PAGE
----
Section A: Main
 Section A: Main: Opinion &...
 Section A: Main continued
 Section A: Main: Obituaries
 Section A: Main continued
 Section A: Main: Social
 Section A: Main continued
 Section B: Real Estate
 Section B: Classifieds


The Baker County press
Full Citation
Permanent Link: http://ufdc.ufl.edu/UF00024160/00064
 Material Information
Title: The Baker County press
Uniform Title: Baker County press (Macclenny, Fla. 1929)
Physical Description: Newspaper
Language: English
Publisher: Tate Powell
Place of Publication: Macclenny Fla
Creation Date: March 23, 2006
Frequency: weekly
Subjects / Keywords: Newspapers -- Macclenny (Fla.)   ( lcsh )
Newspapers -- Baker County (Fla.)   ( lcsh )
Genre: newspaper   ( marcgt )
newspaper   ( sobekcm )
Spatial Coverage: United States -- Florida -- Baker -- Macclenny
Coordinates: 30.283333 x -82.116667 ( Place of Publication )
Additional Physical Form: Also available on microfilm from the University of Florida.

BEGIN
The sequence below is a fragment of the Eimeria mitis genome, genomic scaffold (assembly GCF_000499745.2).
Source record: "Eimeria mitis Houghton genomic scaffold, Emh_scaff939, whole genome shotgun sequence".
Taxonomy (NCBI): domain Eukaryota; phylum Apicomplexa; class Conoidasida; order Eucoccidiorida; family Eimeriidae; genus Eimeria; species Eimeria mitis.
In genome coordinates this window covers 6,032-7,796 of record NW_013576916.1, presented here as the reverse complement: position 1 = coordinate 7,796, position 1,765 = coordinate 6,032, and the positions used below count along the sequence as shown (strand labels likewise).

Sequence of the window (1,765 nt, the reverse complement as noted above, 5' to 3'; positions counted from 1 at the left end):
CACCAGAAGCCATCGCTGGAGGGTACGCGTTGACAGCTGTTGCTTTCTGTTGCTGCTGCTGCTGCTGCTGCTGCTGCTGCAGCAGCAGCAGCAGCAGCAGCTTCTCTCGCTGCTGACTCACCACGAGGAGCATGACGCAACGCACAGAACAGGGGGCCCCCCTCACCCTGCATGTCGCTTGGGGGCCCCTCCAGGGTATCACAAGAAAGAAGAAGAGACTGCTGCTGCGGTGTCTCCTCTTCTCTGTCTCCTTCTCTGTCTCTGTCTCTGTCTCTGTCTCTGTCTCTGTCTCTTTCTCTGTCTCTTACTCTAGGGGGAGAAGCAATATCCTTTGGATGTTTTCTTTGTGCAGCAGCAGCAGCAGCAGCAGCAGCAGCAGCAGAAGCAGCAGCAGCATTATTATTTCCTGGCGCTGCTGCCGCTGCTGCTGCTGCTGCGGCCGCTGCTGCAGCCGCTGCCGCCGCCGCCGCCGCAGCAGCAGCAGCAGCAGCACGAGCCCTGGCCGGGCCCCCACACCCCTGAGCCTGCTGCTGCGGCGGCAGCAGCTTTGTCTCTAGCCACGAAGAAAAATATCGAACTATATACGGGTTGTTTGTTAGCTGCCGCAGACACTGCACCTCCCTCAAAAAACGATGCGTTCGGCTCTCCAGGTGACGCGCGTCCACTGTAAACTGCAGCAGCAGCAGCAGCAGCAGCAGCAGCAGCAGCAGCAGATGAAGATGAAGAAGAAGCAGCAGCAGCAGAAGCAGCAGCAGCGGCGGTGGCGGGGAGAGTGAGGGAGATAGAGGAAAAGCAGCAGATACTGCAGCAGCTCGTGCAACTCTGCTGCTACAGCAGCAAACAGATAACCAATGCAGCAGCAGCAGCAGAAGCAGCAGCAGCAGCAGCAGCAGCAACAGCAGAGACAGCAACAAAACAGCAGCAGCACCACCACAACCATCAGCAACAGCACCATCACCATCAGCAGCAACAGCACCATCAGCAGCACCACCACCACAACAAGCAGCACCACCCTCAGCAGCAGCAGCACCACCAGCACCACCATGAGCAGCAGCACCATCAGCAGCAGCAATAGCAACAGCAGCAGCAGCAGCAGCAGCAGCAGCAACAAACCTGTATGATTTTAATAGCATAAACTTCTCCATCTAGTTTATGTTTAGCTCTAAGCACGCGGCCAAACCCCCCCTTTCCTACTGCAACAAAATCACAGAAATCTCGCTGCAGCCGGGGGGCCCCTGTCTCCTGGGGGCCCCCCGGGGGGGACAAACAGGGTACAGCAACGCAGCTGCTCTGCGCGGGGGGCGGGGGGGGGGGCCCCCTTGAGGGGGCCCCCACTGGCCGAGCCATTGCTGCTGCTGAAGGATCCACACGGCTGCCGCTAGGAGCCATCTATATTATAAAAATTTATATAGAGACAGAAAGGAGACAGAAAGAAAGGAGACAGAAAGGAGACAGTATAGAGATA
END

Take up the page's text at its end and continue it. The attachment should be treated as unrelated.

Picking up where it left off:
Dates or Sequential Designation: Began Apr. 12, 1929.
General Note: Description based on: Vol. 11, no. 39 (Jan. 2, 1931).
 Record Information
Source Institution: University of Florida
Rights Management: All rights reserved by the source institution and holding location.
Resource Identifier: aleph - 000579533
oclc - 33284409
notis - ADA7379
lccn - sn 95047186
System ID: UF00024160:00064

Table of Contents
    Section A: Main
        page A 1
        page A 2
    Section A: Main: Opinion & Comment
        page A 3
    Section A: Main continued
        page A 4
        page A 5
    Section A: Main: Obituaries
        page A 6
    Section A: Main continued
        page A 7
    Section A: Main: Social
        page A 8
    Section A: Main continued
        page A 9
        page A 10
        page A 11
        page A 12
    Section B: Real Estate
        page B 1
        page B 2
        page B 3
    Section B: Classifieds
        page B 4
        page B 5
        page B 6
Full Text

Paid circulation leader Winner of 21 state and national awards for journalism excellence in 2005



Vol. 48 Thursday March 23, 2006 Macclenny, Florida 500

Dolan is

hired as


fire chief

Press Staff
After nearly 12 years, Richard
Dolan is no longer the part-time
Baker County fire chief.
He's now the full-time chief in
charge of the county's 71 volunteer
firefighters working in eight sta-
The Baker County Commission
voted unanimously at Monday's